Heartworms cause serious problems for dogs. Many pet owners have dogs with early stages of heartworm disease and don’t know it.
What is heartworm disease?
Heartworms are parasitic worms transferred to mammals through mosquitos. Although several mammals can contract the parasitic worm, dogs, wolves, coyotes, and foxes are ideal hosts for the disease as the worm can mature into adulthood and reproduce inside their bodies. Ferrets are also susceptible to a fatal case of heartworm disease. Cats, and in rare cases even humans, can contract heartworm disease, but most of the worms die before reaching adulthood, making them less of a threat to the heart, lungs, and other internal organs.
How does heartworm disease spread?
Mosquitos are the only known transferring hosts of heartworms. While a mosquito is feeding on the blood of an infected animal with advanced stages of the disease, it ingests baby worms or microfilaria living in the infected animal’s bloodstream. After about two weeks, these baby worms have reached a level of maturity where they are infectious. Once a mosquito bites a susceptible host, it transmits the infectious larvae onto the skin of the animal, which makes its way into the puncture wound left by the mosquito’s bite and infects the animal. If your dog is on heartworm prevention medication, the larva typically dies quickly without causing harm. If your pet is not on heartworm-preventative medication, the heartworm can live years without being detected. Then, as the worm grows and reaches adulthood, it starts causing serious complications.
What are heartworm symptoms?
Because heartworms can live up to 7 years, the symptoms are dependent on the stage of infection and the number of worms an animal has.
- Stage 1 – No symptoms present other than the occasional cough
- Stage 2 – Occasional cough and abnormal tiredness
- Stage 3 – A cough, tiredness, and some trouble breathing. Signs of heart and or lung damage are usually seen on a chest X-ray at this stage.
- Stage 4 – Heartworms have caused severe damage to the animal’s heart, lungs, liver, and kidneys. In this stage, Caval syndrome is likely. Caval syndrome is when there is such a large amount of worms blocking blood flow to the heart that it creates a sudden life-threatening problem in need of quick surgical intervention. At this point, most dogs do not live long enough to receive the life-saving surgery.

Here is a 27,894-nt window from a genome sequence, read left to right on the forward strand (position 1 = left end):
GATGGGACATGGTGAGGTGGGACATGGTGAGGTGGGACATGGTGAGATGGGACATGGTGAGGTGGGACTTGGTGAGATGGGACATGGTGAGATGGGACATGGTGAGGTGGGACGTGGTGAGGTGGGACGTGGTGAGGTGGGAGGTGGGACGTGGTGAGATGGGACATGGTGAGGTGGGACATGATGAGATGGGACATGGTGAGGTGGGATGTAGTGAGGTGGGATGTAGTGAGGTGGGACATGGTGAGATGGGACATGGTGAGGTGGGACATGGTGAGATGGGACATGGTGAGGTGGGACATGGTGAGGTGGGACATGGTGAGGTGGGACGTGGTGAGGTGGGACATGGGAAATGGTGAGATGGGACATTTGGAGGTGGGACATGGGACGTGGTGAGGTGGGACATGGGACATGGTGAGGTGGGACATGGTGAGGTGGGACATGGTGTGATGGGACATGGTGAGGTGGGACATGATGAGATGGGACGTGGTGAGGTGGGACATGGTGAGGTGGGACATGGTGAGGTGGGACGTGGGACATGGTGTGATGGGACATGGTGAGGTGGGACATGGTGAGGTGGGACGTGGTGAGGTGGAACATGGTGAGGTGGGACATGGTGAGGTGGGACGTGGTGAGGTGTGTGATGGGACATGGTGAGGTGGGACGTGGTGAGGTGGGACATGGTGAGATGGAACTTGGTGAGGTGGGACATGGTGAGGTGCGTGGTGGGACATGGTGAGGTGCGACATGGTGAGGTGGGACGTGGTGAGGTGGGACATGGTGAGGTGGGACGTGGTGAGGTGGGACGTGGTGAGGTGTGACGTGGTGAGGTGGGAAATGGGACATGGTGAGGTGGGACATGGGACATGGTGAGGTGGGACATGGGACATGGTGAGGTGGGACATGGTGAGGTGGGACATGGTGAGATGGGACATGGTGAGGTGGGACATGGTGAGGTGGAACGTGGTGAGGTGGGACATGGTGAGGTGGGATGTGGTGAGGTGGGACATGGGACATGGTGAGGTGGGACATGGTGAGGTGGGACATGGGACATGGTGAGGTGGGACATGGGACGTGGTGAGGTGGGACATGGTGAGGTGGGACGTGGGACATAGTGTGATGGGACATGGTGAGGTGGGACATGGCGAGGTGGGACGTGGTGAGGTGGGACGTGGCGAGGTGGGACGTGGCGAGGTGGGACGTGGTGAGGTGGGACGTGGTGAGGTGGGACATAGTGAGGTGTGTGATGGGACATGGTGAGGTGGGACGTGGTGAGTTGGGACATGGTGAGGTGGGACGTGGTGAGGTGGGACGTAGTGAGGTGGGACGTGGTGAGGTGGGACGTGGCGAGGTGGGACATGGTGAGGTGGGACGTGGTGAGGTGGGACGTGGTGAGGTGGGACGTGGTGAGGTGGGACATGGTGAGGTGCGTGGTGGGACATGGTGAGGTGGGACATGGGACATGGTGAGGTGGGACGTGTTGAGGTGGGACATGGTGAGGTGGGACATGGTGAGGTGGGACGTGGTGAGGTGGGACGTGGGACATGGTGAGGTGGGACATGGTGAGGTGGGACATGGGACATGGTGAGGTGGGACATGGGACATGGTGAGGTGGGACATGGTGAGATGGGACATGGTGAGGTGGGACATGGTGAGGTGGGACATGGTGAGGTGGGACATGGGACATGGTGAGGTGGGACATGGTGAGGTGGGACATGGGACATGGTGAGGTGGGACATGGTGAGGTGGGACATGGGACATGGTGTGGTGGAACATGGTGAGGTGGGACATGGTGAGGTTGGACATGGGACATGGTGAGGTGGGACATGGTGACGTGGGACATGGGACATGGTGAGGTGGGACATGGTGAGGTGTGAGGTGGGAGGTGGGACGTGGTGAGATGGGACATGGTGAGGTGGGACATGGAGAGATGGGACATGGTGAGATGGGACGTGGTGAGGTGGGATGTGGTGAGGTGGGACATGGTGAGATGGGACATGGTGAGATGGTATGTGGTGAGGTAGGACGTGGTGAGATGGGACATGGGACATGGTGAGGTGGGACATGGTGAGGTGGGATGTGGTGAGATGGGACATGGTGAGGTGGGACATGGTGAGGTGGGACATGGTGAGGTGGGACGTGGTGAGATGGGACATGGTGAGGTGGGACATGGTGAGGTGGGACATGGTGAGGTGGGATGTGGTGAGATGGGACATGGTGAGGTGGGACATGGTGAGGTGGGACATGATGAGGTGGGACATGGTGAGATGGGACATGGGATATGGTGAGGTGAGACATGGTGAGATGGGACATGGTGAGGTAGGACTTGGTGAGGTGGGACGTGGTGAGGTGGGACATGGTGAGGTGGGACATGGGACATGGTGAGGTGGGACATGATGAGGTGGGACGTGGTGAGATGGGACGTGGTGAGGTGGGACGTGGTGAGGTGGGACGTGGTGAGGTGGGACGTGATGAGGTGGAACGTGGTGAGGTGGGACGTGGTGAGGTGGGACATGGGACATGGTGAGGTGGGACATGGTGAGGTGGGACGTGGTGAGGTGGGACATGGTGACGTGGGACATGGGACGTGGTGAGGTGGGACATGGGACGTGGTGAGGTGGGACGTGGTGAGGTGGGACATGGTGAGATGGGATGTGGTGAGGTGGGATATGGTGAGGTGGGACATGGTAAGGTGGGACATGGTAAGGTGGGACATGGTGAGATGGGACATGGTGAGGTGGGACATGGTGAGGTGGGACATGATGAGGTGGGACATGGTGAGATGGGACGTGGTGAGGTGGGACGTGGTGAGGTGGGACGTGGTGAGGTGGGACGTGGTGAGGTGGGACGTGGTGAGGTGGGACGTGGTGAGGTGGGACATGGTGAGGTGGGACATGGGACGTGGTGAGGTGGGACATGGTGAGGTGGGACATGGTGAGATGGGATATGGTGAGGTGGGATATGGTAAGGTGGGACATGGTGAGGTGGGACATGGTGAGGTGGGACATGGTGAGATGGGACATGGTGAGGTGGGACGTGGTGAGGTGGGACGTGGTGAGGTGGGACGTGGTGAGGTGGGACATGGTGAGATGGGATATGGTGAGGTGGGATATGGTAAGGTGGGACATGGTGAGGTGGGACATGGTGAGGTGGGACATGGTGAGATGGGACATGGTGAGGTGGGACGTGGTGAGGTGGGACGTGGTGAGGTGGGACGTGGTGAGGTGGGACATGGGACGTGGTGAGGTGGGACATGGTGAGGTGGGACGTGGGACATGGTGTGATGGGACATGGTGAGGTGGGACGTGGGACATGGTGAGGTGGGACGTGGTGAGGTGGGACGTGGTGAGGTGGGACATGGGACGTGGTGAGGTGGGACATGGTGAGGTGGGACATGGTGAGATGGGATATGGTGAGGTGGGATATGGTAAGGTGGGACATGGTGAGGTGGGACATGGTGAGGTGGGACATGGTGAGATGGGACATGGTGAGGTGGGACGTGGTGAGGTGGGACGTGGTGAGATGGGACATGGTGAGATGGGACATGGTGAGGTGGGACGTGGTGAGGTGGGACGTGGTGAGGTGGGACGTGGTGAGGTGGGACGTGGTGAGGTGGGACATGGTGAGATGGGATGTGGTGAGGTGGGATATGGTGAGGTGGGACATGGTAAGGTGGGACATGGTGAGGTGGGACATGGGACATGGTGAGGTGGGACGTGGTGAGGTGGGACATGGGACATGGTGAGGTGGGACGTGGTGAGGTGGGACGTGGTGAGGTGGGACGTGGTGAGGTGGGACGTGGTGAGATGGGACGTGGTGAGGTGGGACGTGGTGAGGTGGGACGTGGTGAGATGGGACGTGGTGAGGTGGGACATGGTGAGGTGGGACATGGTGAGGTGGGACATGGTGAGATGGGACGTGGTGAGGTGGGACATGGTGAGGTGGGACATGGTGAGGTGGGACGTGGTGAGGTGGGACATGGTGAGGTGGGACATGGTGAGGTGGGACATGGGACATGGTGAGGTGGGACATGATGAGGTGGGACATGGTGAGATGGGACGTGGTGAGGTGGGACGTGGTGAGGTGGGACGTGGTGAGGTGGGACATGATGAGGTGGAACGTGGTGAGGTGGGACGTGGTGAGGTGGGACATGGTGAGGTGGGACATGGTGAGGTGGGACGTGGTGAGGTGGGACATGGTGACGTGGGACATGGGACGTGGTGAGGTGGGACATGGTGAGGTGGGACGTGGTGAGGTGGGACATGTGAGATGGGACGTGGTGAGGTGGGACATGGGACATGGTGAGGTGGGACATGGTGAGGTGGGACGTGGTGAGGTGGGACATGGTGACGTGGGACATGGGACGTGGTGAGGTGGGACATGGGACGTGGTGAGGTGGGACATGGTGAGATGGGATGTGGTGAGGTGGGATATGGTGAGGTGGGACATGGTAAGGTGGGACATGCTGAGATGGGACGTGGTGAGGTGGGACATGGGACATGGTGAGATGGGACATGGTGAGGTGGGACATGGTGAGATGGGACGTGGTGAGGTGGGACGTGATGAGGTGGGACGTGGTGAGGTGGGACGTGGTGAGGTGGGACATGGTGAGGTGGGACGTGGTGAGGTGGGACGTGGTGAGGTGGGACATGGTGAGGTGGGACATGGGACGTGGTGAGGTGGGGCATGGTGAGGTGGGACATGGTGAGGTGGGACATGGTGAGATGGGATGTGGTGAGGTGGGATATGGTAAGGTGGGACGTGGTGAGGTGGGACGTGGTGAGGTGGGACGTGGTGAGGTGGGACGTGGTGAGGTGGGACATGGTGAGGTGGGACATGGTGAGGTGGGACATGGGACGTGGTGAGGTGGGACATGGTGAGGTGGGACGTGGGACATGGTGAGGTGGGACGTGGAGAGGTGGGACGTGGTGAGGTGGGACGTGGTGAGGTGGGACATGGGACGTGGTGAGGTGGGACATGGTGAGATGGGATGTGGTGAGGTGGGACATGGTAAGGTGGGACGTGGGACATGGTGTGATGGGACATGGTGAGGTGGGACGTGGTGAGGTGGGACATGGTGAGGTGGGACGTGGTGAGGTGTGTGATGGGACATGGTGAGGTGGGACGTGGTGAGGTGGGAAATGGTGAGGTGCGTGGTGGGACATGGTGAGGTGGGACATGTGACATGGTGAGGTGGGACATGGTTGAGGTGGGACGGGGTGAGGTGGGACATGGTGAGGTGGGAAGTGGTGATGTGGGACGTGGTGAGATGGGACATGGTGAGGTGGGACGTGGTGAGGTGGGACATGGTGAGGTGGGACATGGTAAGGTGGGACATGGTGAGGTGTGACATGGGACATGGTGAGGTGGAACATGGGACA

Can you treat heartworm disease?
Heartworm treatment for dogs is possible, but treatment is costly and hard on your pet’s body. It typically requires many vet visits, blood work, x-rays, hospital stays, and multiple medications. There is no drug approved to treat heartworm in cats. That said, cats that test positive for heartworm have a better prognosis as they are not ideal hosts for the parasite. The best thing for you to do for your pet is to prevent heartworms from ever developing.
Heartworm prevention is the best treatment.
Dogs and cats should get on heartworm prevention medication starting as young as possible and no later than two months old. Dosage is based on body weight, so most puppies and kittens can receive heartworm preventives as early as their first check-up. Every US state has reported heartworm infections, so every dog and cat in the US is at risk of coming into contact with the disease. There are three types of preventive options, but a veterinarian must prescribe them all. Heartworm prevention can be received through:
- Monthly heartworm prevention pills
- Monthly topical solution
- Bi-annual preventative injections
Next steps for a healthier pet
If your pet is not currently on a heartworm prevention regimen or you are more than two weeks late on administering your monthly heartworm preventative, then consult with your veterinarian or make an appointment today.